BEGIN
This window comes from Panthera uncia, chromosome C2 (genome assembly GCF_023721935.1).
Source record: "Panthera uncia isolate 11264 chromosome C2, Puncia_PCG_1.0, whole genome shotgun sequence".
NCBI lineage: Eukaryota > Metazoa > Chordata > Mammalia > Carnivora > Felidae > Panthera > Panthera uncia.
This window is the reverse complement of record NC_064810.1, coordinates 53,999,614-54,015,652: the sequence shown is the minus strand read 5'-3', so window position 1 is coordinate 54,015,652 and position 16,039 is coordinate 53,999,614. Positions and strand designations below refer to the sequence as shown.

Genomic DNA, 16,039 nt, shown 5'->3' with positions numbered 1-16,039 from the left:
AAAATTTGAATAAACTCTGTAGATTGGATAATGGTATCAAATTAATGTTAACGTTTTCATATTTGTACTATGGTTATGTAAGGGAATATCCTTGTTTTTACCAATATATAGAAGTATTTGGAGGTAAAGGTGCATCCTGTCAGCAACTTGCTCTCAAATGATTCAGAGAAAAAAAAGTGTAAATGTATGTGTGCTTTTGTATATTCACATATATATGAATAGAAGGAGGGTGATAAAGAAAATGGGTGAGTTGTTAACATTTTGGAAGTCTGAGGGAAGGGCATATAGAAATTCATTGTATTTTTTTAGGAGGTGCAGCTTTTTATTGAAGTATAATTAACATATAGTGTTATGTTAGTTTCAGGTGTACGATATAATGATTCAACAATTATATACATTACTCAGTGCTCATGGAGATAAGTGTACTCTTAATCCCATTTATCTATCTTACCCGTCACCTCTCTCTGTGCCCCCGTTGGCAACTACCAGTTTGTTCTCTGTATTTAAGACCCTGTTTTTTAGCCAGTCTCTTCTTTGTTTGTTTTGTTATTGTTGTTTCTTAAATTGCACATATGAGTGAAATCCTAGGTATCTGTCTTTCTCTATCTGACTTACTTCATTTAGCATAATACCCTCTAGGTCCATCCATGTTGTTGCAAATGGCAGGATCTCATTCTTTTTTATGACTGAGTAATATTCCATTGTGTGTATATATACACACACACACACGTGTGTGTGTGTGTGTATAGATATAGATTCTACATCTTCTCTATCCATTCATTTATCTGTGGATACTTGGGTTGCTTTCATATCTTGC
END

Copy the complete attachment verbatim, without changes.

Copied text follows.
This window comes from Panthera uncia, chromosome C2 (genome assembly GCF_023721935.1).
Source record: "Panthera uncia isolate 11264 chromosome C2, Puncia_PCG_1.0, whole genome shotgun sequence".
NCBI lineage: Eukaryota > Metazoa > Chordata > Mammalia > Carnivora > Felidae > Panthera > Panthera uncia.
This window is the reverse complement of record NC_064810.1, coordinates 53,999,614-54,015,652: the sequence shown is the minus strand read 5'-3', so window position 1 is coordinate 54,015,652 and position 16,039 is coordinate 53,999,614. Positions and strand designations below refer to the sequence as shown.

Genomic DNA, 16,039 nt, shown 5'->3' with positions numbered 1-16,039 from the left:
AAAATTTGAATAAACTCTGTAGATTGGATAATGGTATCAAATTAATGTTAACGTTTTCATATTTGTACTATGGTTATGTAAGGGAATATCCTTGTTTTTACCAATATATAGAAGTATTTGGAGGTAAAGGTGCATCCTGTCAGCAACTTGCTCTCAAATGATTCAGAGAAAAAAAAGTGTAAATGTATGTGTGCTTTTGTATATTCACATATATATGAATAGAAGGAGGGTGATAAAGAAAATGGGTGAGTTGTTAACATTTTGGAAGTCTGAGGGAAGGGCATATAGAAATTCATTGTATTTTTTTAGGAGGTGCAGCTTTTTATTGAAGTATAATTAACATATAGTGTTATGTTAGTTTCAGGTGTACGATATAATGATTCAACAATTATATACATTACTCAGTGCTCATGGAGATAAGTGTACTCTTAATCCCATTTATCTATCTTACCCGTCACCTCTCTCTGTGCCCCCGTTGGCAACTACCAGTTTGTTCTCTGTATTTAAGACCCTGTTTTTTAGCCAGTCTCTTCTTTGTTTGTTTTGTTATTGTTGTTTCTTAAATTGCACATATGAGTGAAATCCTAGGTATCTGTCTTTCTCTATCTGACTTACTTCATTTAGCATAATACCCTCTAGGTCCATCCATGTTGTTGCAAATGGCAGGATCTCATTCTTTTTTATGACTGAGTAATATTCCATTGTGTGTATATATACACACACACACACGTGTGTGTGTGTGTGTATAGATATAGATTCTACATCTTCTCTATCCATTCATTTATCTGTGGATACTTGGGTTGCTTTCATATCTTGC